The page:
Yes, your kid will do something with that philosophy degree after all | Washington Post - Grade Point - Perspective

Photo: Jeffrey J. Selingo"When American universities were founded in the Colonial days, they didn’t have majors" summarizes Jeffrey J. Selingo, regular contributor to Grade Point. He is the author of There Is Life After College, a book about how today’s graduates launch into their careers, and the best-selling College (Un)Bound. 

Photo: Pexels
They were designed for a small slice of the population, namely statesmen, lawyers and clergy who studied a subject a day, from morning into the early evening. The prevailing teaching method was recitation and debate. 

Higher education was never intended in those days to be a route into the job market. But that is exactly what it has become, especially over the last four decades as more college-going students choose majors designed to prepare them for a job, such as health care, communications and the most popular undergraduate major, business. The proportion of undergraduates in the liberal arts has fallen by almost 50 percent since 1970. Even on elite campuses, some of the most popular majors are the newest ones that are riding the wave of job market trends. At Yale University, one of the hottest majors this year is statistics/data science

The flight away from the liberal arts has left English, history and philosophy departments, among others in the humanities, searching for a purpose. Small colleges that offer nothing but such majors are fighting for survival as they try to justify their existence and large price tag. The well-worn arguments in favor of the liberal arts —that they teach you how to problem solve, communicate effectively and train you for jobs not yet imagined — has largely failed to win over students and their parents these days.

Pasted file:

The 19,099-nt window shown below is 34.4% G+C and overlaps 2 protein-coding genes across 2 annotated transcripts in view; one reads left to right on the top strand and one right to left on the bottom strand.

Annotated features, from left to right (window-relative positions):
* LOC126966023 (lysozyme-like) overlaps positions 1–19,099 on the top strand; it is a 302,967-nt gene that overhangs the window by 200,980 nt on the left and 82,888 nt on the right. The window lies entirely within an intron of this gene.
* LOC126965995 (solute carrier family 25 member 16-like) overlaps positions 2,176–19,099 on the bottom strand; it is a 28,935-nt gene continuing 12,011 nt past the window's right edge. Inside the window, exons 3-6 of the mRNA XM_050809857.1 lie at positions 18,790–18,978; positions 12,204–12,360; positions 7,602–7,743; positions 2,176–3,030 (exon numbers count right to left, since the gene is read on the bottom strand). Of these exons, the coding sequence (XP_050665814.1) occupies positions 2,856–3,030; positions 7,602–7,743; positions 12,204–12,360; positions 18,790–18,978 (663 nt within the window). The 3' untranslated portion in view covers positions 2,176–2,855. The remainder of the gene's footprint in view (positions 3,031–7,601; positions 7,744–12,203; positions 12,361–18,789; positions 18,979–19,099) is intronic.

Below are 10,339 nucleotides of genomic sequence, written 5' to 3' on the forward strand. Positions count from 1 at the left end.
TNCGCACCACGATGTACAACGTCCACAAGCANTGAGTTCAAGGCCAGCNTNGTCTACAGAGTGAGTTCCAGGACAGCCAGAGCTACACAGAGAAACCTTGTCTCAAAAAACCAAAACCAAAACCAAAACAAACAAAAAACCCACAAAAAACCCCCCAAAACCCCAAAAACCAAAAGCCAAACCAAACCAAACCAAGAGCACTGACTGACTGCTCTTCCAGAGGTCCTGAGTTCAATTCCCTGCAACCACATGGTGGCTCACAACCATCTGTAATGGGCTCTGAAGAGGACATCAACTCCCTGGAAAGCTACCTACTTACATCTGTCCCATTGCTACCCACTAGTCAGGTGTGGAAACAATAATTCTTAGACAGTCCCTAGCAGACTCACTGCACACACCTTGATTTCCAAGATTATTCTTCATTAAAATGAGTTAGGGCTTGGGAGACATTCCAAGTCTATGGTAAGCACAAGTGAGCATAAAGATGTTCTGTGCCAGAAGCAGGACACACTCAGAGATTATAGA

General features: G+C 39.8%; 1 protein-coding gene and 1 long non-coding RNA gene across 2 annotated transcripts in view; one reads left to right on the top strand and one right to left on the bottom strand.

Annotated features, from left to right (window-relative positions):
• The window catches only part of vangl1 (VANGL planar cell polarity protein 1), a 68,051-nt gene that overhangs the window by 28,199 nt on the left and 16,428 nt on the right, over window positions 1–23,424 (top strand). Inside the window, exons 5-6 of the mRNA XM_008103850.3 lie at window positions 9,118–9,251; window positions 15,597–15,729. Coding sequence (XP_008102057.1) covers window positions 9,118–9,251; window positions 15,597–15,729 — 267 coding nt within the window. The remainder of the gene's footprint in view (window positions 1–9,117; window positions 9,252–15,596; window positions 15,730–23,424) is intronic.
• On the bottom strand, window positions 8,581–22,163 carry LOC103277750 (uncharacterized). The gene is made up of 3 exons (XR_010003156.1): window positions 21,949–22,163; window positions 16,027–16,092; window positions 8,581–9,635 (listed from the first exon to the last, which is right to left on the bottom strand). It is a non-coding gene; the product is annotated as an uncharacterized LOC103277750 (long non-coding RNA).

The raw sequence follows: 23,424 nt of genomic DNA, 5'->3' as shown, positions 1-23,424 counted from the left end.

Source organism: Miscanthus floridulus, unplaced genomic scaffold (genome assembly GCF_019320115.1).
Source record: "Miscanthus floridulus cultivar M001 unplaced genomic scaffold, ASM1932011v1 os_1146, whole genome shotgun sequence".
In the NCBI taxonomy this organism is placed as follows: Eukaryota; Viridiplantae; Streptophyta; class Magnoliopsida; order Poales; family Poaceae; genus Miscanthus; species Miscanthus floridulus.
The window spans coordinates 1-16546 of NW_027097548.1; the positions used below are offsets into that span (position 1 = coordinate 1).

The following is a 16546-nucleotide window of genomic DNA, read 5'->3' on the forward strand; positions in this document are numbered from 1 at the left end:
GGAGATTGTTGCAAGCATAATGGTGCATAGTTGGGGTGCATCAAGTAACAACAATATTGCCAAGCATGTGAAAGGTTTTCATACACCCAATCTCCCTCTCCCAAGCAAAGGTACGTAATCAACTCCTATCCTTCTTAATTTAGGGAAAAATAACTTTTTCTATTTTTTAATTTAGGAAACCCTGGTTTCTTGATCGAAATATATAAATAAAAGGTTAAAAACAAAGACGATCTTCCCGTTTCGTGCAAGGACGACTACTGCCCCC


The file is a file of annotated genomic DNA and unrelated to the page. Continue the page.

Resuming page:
Even Mark Cuban, the outspoken owner of the Dallas Mavericks, has advocated for the humanities, telling technology leaders at a conference earlier this year that “free thinking” liberal arts majors will be needed as automation replaces computer programmers and engineers. “What looks like a great job graduating from college today may be not be a great job graduating from college five or 10 years from now,” Cuban said. 

The job market is certainly in a state of flux. Entire careers are expanding and contracting at an alarming rate. Law, accounting, even medicine are no longer the steady career paths they once were. So there is no such thing as a “safe major,” said George Anders, a business journalist and author of a new book, “You Can Do Anything,” about the usefulness of the liberal arts.

As Anders points out in the book, about 10 million jobs have been added to the U.S. economy since 2012, but only 6 percent were in areas related to software, computers and information technology. “That means there are a lot more jobs out there for graduates in non-tech fields than we are led to believe,” Anders told me.

The book is a quick read for students and their anxious parents who fear choosing a humanities major means they’ll end up working as a Starbucks barista after graduation. He has plenty of examples, useful data and lengthy stories of recent graduates who have found success with liberal arts degrees. But rather than just lay out the same tired arguments for the liberal arts, Anders outlines in detail fast-growing fields in which skills from the liberal arts are required, such as project management, market research and fund-raising. 

“Those jobs require people who can think on their feet, improvise, work through ambiguity, write clearly, speak persuasively and connect with other people,” Anders said. “A liberal arts education tends to be a great place to get prepared for a career in what I call the empathy sector or the rapport economy.”